Some City of Dayton workers might have to quit 2nd jobs

City of Dayton employees now must report moonlighting

The city of Dayton has started requiring its employees to disclose any other jobs they have to determine if the outside work has a conflict of interest.

Previously, the city’s procedural process allowed city employees to determine on their own — without knowledge or input from city administration — if their outside employment conflicted with city policies or law, a city spokesperson said.

Dayton City Manager Shelley Dickstein at a city commission work session. CORNELIUS FROLIK / STAFF
Photo: Staff Writer

The policy has been revised to require employees to notify their departmental directors of any outside jobs so city administration can determine if a conflict exists, the spokesperson said.

The city has issued letters to employees over the past couple of weeks related to the revised policy, and employees can be banned from outside employment or moonlighting that violates the city charter, said Toni Bankston, city spokeswoman.

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“This change protects employees from accepting positions that are legally barred, or which directly impact the city employee’s position or a city contract, or is otherwise inappropriate,” the city said in a statement.

Starting earlier this year, city of Dayton employees, many of whom have side jobs and businesses, have been required to fill out disclosure forms identifying outside employment activities, said David Duwel, a local attorney who learned about the policy change during a dismissal hearing for one of his clients.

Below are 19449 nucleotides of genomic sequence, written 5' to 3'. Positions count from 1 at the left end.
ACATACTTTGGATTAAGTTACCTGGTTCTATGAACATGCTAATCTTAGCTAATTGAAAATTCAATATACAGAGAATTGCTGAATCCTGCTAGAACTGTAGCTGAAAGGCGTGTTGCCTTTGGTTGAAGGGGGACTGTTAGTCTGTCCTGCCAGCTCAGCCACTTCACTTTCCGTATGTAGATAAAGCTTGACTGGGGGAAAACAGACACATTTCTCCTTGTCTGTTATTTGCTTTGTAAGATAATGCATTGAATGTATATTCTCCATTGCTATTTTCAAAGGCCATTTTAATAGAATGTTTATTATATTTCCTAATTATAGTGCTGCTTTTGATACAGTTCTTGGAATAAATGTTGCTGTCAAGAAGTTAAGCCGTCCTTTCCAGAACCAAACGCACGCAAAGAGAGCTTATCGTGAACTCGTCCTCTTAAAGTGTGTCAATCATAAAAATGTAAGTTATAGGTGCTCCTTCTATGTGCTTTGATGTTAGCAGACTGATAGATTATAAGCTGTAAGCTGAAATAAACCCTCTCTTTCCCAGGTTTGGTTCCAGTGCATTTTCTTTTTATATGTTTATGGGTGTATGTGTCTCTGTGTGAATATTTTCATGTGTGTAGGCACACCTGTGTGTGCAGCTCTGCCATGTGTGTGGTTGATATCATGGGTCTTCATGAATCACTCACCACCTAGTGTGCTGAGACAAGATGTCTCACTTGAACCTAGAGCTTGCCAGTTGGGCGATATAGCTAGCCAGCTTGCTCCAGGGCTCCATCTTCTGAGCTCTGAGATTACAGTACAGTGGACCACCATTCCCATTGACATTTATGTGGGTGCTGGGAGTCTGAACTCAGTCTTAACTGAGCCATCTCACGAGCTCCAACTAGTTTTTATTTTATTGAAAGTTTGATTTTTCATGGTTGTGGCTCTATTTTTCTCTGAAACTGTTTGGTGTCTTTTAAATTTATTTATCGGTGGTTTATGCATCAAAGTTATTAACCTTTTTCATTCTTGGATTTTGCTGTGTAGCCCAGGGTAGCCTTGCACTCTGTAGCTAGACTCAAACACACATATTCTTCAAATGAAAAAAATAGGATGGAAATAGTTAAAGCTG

According to the city’s old rules, employees had to figure out on their own if their other jobs were appropriate given their public positions, Duwel said.

“Employees no longer have to interpret … I think it made perfect sense to get a handle on this and do it this way,” Duwel said.

Duwel said the city is well within its legal rights to place restrictions on where else their employees work.

“Any employer can require that you identify to them if you are working someplace else,” Duwel said. “Can they prevent (you) from doing that work? … Yeah, sure, it’s not violating anything.”

About one in 16 workers in Ohio hold multiple jobs, and some public employers give their employees the right to moonlight at other places.

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But public employees who juggle multiple jobs must be careful to avoid running afoul of the state’s conflict of interest and ethics laws, said Susan Willeke, spokesperson for the Ohio Ethics Commission.

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